War of the Rebellion: Serial 106 Page 0776 OPERATIONS IN THE PACIFIC COAST. Chapter LXII.

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will fire upon such vessel and bring her to. Should you see the Shubrick firing on any vessel which refuses to stop and conform to regulations of the port, you will aid the Shubrick with your guns.

Very respectfully, your obedient servant,

R. C. DRUM,

Assistant Adjutant-General.

HEADQUARTERS DISTRICT OF OREGON,

Fort Vancouver, Wash. Ter., March 3, 1864.

Major General SAMUEL R. CURTIS,

Commanding Department of Kansas, Fort Leavenworth, Kans.:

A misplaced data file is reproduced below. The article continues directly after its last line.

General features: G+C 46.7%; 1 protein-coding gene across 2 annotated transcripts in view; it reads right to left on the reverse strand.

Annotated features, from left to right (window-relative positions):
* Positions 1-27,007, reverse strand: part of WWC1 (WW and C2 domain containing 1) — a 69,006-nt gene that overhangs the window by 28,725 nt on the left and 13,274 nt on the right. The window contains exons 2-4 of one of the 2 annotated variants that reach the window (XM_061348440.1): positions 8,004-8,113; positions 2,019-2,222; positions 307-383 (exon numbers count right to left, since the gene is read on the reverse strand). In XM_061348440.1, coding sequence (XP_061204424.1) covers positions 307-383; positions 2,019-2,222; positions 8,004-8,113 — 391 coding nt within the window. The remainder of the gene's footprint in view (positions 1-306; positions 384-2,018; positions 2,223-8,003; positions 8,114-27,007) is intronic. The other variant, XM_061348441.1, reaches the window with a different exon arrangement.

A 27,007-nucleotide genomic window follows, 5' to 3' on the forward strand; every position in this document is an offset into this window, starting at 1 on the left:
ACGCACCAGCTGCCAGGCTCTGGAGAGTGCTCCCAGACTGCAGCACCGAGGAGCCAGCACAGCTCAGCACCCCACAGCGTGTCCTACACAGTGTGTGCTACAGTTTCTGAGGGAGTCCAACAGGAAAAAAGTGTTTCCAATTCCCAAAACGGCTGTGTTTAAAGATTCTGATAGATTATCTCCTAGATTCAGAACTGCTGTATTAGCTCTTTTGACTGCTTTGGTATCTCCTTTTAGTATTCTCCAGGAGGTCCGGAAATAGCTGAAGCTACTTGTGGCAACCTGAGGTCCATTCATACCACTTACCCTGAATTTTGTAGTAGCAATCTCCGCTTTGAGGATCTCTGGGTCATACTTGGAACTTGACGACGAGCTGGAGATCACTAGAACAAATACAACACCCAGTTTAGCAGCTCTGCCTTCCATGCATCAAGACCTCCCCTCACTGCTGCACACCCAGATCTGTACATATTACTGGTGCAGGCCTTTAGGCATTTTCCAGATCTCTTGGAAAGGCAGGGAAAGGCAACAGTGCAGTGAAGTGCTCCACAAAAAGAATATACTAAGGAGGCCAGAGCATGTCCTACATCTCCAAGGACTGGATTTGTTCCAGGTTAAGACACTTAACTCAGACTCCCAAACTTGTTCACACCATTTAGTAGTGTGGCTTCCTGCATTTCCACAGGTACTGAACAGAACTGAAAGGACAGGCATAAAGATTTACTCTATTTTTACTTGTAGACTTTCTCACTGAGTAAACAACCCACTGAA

GENERAL: I perceive that you are placed in command of the Department of Kansas extending to the Rocky Mountains. My district extends to those mountains, embracing the boundaries of old Oregon Territory. I write to invite your attention to the defense needed for the settlements in Idaho Territory at the base of those mountains on the headwaters of the Missouri. Within 100 miles westerly of the Tree Forks of the Missouri (where the Jefferson, the Madison, and the Gallatin unite) there are now 12,000 miners. Virginia City has 5,000 souls. The other towns are East Bannock, Bivan's Gulch, Nevada City, and Gallatin. It is a very rich mineral district, and large numbers of whites will emigrate thither this coming season. Idaho Territory extends from Fort Boise to beyond Fort Laramie. The authorities of that Territory have been in contact with me and have applied for trops, as also the settlements in the Bitter Root country, at the base of the Rocky Mountains on their western slope. The latter as well as the former should be protected by troops from the Northwestern States. We have but a few troops from the Northwestern States. We have but a few troops in this district, and they by the tempting attractions of this coast are fast dwindling away by desertion; few will re enlist and their time expires next winter. I therefore respectfully submit to you that aforce should be sent by you to take possession of that country. I should, in reference to this side the mountains, only ask that two mounted companies should be sent to the Bitter Root country (to the Indian agency), the post to belong of course to your department and excepted from my district. That region will be supplied from Saint Louis and the Lower Missouri, and the troops should come thence. Mr. Chouteau, of Saint Louis, confidently expects t go up the Yellowstone to the mouth of Clark's Fork, or perhaps to Big Elbow. It will no doubt be tried next summer. A few companies of infantry should go by steamer to the head of navigation on the Yellowstone, where probably some eligible site for a large post can be found. Nearly a regiment of mounted troops should be sent thither by land-I suppose over the emigrant road via Fort Laramie. I am not sufficiently acquainted with the route via Fort Randall to know whether troops could reach the Yellowstone better by that route. I do know that a wagon road to Virginia City, Idaho Ter., by way of Fort Laramie, does exist, viz, by continuing upon the old emigrant road via the South Pass until the troops shall get on the well traveled wagon road from Salt City to Virginia City. Doubltess an exploration from the Three Forks to Fort Laramie would subsequently find agood road across. You will find Major W. F. Raynolds, of the Engineers, posted as to that country, having made explorations there. I had an interview a week ago with the Honorable James Tufts, of